Monday, 21 July 2014

broken wings

Picture this: it’s 1984.  A secondary comp snuggled in a sleepy town on the Essex border. A lower school English class is held in the palm of the teacher’s hand as he brings characters to life.  He’s short, a little rotund and walks with a discernible limp due to the most entertaining die-hard-esque story ever (a motorbike accident which took his brain 24 hours to acknowledge he was injured, went home and everything; next morning he was bruised, bleeding, broken bones – he was our very own John McLain).  An hour with Mr Hoyle saw us morph into hyenas drunk on his magnificent tales to frightened rabbits scurrying for shelter after verbal whippings were dealt out with piercing precision.  But we loved him. I would stride out of his lessons brim-full of love and understanding for the written word.

This was my defining moment.  I wanted to be a teacher. An English teacher.  And readers, I accomplished my dream.
Cue new picture.  It’s 1997.  The Year of Our Blair.  A West London secondary comp and there I am: the Labour party’s tagline personified.  Hours full of wide-eyed Year 7s and 8s to hormonal Year 9s and 10s to angsty sixth formers. I was loving it, loving it, loving it.
This truly is a career where no two days are the same and a job where I learned that a child will bring their home life into the classroom; that some parents really do believe they drop their children at the school gates and there endeth their responsibility.  I was once asked by a parent if I could beat his child because he never listened at home.  Another begged me to take her child out of top set because she was "rubbish at English" – even though her daughter was achieving A grades in her work.  There wasn't much I could do about parents like that, but I did continue to focus on the supporting everyone's child equally – as many of my colleagues do every day.  In addition to the constant planning, mounds of marking, endless changes to exam board and Ofsted criteria, analysing data, writing reports, observing staff, creating training sessions, and daily behavioural challenges (from students, parents and teachers!) I strived to remember that these were children; battling through school with all the pressures and expectations from home too.  Students with abusive parents, with low self-esteem, with alcoholic parents, caring for their parents, with dying parents, without any parents at all; children who were being bullied, who were having sex, who hated school, who hated each other, who hated life. Do you know how crap that is? To look like you hate life at such a young age. To be honest, it has never been the students that have made me consider whether I want to remain a teacher. They are the best part. Yeah I know you've just read everything two lines up but they are funny, energetic, argumentative, creative, feisty, silly, intelligent, positive, caring, and determined too.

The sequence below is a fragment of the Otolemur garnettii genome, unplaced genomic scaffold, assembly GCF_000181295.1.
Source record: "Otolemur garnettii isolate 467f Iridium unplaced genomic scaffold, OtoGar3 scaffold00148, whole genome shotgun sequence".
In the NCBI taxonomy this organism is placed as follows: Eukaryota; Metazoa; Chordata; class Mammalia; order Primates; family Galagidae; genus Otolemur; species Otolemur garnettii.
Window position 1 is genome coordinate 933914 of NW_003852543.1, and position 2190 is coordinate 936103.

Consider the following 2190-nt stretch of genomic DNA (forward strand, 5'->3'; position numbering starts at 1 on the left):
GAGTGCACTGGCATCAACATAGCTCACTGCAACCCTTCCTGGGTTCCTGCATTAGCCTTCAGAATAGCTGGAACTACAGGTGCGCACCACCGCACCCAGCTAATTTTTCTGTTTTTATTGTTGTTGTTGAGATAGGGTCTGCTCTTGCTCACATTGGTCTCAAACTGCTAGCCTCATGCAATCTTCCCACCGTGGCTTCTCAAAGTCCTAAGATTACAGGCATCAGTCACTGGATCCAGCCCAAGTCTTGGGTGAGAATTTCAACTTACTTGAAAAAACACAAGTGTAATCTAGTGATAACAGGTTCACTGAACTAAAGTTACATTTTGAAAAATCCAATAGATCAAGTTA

So what was it then? What was it that made me sit and cry in my car for weeks on end when it dawned on me that I didn't really want to teach any more? It was the culmination of this:
carrying sighing stacks of marking between my desk, my car, my house, my desk but I can't seem to get the load ever fully completed because of...
the emails clogging up my inbox that need answering "by the end of the day" but don't get replied to because I was teaching all day and still have...
planning to do for the following hour, day, week, month, term's lessons and I cannot (as people might think) trudge out the same old lessons every year because...
the exam boards / Ofsted / Government * (delete as appropriate) have tweaked / amended / completely rehashed * criteria that still has wet ink from the the last set of changes which requires...
time spent sifting through paperwork and data and lists in order to create more paperwork, data and lists instead of creating and inspiring which is why I became a teacher, but instead I found myself...
not eating during lunch breaks to make up work time as I couldn't stay past 5.15 otherwise I would be late...
picking up my own children by 6pm every day, which is really rubbish for them as they are in breakfast club at 7.45am every morning because they don't get any quality time with me in the week, unless it's watching me...
falling asleep during reading time in the evenings instead of listening to them because I have been up until after midnight every night...